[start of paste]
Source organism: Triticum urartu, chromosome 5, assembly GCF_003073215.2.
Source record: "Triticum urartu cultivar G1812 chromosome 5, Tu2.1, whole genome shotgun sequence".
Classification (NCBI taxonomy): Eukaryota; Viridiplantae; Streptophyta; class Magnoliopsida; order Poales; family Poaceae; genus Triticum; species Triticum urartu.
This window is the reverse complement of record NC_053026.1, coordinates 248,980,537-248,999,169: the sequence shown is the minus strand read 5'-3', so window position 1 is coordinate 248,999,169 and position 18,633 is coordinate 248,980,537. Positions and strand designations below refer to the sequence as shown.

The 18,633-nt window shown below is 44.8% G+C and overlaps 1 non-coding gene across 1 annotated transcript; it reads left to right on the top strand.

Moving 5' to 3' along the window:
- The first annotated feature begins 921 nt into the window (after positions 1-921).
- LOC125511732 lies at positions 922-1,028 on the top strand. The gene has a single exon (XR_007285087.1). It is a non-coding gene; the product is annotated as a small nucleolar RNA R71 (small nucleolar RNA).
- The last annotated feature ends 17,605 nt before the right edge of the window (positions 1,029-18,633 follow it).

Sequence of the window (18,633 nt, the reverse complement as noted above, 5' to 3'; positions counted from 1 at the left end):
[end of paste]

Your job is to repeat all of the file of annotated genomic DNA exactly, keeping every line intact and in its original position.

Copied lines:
Source organism: Triticum urartu, chromosome 5, assembly GCF_003073215.2.
Source record: "Triticum urartu cultivar G1812 chromosome 5, Tu2.1, whole genome shotgun sequence".
Classification (NCBI taxonomy): Eukaryota; Viridiplantae; Streptophyta; class Magnoliopsida; order Poales; family Poaceae; genus Triticum; species Triticum urartu.
This window is the reverse complement of record NC_053026.1, coordinates 248,980,537-248,999,169: the sequence shown is the minus strand read 5'-3', so window position 1 is coordinate 248,999,169 and position 18,633 is coordinate 248,980,537. Positions and strand designations below refer to the sequence as shown.

The 18,633-nt window shown below is 44.8% G+C and overlaps 1 non-coding gene across 1 annotated transcript; it reads left to right on the top strand.

Moving 5' to 3' along the window:
- The first annotated feature begins 921 nt into the window (after positions 1-921).
- LOC125511732 lies at positions 922-1,028 on the top strand. The gene has a single exon (XR_007285087.1). It is a non-coding gene; the product is annotated as a small nucleolar RNA R71 (small nucleolar RNA).
- The last annotated feature ends 17,605 nt before the right edge of the window (positions 1,029-18,633 follow it).

Sequence of the window (18,633 nt, the reverse complement as noted above, 5' to 3'; positions counted from 1 at the left end):